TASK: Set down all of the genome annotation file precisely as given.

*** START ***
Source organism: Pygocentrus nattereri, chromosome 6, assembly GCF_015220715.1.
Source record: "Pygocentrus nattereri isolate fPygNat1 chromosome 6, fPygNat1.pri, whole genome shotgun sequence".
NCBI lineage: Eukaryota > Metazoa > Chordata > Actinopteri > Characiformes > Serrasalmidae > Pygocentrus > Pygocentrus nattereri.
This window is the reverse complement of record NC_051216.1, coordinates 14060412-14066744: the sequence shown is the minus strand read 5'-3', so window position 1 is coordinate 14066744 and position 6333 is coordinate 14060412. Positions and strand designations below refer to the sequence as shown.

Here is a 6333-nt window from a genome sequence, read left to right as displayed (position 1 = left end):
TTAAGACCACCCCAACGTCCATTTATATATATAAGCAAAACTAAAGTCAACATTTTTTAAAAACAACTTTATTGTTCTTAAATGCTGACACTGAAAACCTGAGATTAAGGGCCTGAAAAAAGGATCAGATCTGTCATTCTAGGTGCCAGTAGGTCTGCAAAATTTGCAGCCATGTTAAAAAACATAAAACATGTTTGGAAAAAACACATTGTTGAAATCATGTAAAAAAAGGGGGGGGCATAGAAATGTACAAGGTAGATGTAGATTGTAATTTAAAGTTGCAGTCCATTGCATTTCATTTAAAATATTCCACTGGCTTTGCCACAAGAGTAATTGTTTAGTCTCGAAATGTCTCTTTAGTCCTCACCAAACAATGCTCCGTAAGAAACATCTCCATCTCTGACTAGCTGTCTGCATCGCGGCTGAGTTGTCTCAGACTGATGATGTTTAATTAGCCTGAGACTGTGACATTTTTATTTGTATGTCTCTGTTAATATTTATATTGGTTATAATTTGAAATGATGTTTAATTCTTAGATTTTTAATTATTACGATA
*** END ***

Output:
Source organism: Pygocentrus nattereri, chromosome 6, assembly GCF_015220715.1.
Source record: "Pygocentrus nattereri isolate fPygNat1 chromosome 6, fPygNat1.pri, whole genome shotgun sequence".
NCBI lineage: Eukaryota > Metazoa > Chordata > Actinopteri > Characiformes > Serrasalmidae > Pygocentrus > Pygocentrus nattereri.
This window is the reverse complement of record NC_051216.1, coordinates 14060412-14066744: the sequence shown is the minus strand read 5'-3', so window position 1 is coordinate 14066744 and position 6333 is coordinate 14060412. Positions and strand designations below refer to the sequence as shown.

Here is a 6333-nt window from a genome sequence, read left to right as displayed (position 1 = left end):
TTAAGACCACCCCAACGTCCATTTATATATATAAGCAAAACTAAAGTCAACATTTTTTAAAAACAACTTTATTGTTCTTAAATGCTGACACTGAAAACCTGAGATTAAGGGCCTGAAAAAAGGATCAGATCTGTCATTCTAGGTGCCAGTAGGTCTGCAAAATTTGCAGCCATGTTAAAAAACATAAAACATGTTTGGAAAAAACACATTGTTGAAATCATGTAAAAAAAGGGGGGGGCATAGAAATGTACAAGGTAGATGTAGATTGTAATTTAAAGTTGCAGTCCATTGCATTTCATTTAAAATATTCCACTGGCTTTGCCACAAGAGTAATTGTTTAGTCTCGAAATGTCTCTTTAGTCCTCACCAAACAATGCTCCGTAAGAAACATCTCCATCTCTGACTAGCTGTCTGCATCGCGGCTGAGTTGTCTCAGACTGATGATGTTTAATTAGCCTGAGACTGTGACATTTTTATTTGTATGTCTCTGTTAATATTTATATTGGTTATAATTTGAAATGATGTTTAATTCTTAGATTTTTAATTATTACGATA